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On Friday morning, while the Twentieth, partially sheltered by a slight and hastily constructed breastwork, was awaiting the attack of the enemy, a New York battery, hardly fifteen feet in the rear of our line, was shelling the works of the Rebels, firing over the regiment. Henry was sitting with his back to this battery, reading a book. A fragment of a shell which exploded at the moment of leaving the gun struck him as he sat there, and, uttering only the words, ‘I am killed,’ he fell back and expired instantly.

Corporal Jones, of his company,’ writes a brother officer, ‘suddenly cried out to me that Lieutenant Ropes was killed. I ran over to him, and grasping his hand, spoke to him. Though his fingers closed on mine and seemed to return the pressure, he never spoke again. His eyes were just fixing, with the most placid expression on his face I ever saw. It was purified of everything earthly.’

‘Few tears,’ writes another, ‘are shed by soldiers over their comrades killed in action; but even while the battle of Gettysburg was still raging, officers and men alike wept over Lieutenant Ropes.’

His remains were sent to Boston, and on the 8th of July, 1863, all that was earthly of Henry Ropes found a resting place in Forest Hill Cemetery. A family monument has since been erected, on which is a simple inscription commemorative of his life and death.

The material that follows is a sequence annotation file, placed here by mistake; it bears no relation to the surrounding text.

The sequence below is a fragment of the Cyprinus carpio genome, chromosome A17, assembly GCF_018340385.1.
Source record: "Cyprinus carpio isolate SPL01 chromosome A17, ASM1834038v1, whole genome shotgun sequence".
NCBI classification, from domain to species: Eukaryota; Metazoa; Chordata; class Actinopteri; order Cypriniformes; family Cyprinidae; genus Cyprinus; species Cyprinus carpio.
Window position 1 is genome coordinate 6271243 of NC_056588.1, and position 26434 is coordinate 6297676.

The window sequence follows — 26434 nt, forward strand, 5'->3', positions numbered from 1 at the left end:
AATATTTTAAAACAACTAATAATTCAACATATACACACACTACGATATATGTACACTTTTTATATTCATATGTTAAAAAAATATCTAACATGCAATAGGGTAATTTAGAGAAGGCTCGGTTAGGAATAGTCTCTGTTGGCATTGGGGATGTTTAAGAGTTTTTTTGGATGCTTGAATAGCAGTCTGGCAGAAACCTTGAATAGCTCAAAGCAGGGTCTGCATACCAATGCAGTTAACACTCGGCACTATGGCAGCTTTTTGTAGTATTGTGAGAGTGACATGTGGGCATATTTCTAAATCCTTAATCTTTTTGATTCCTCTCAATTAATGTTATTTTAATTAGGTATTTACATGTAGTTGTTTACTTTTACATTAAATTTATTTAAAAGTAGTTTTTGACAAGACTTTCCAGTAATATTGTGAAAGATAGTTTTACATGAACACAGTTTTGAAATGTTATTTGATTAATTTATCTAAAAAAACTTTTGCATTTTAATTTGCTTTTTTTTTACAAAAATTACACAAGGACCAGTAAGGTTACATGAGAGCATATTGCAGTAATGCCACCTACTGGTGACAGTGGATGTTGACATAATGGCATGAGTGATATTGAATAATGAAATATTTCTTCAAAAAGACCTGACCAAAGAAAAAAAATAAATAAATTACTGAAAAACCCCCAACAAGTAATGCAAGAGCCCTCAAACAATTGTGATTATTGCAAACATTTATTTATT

His character was one able to bear the closest scrutiny. There were no qualities which a biographer would fear to approach, no weaknesses he would wish to conceal. One who saw him constantly in the field in times of distress and anxiety, of suffering and death (Rev. J. W. Alford), writes as follows:—

Your son not only bore himself nobly as a soldier, but as a man and a Christian. I remember interviews with him repeatedly on the Peninsula last summer, amidst misfortune and disease, and yet himself always cheerful. . . . . This tone of constant cheerfulness—Christian, I will call it—seemed to me to give to his influence in the regiment a morale and value even beyond that of his high military example. Its religious effect was invaluable. Be

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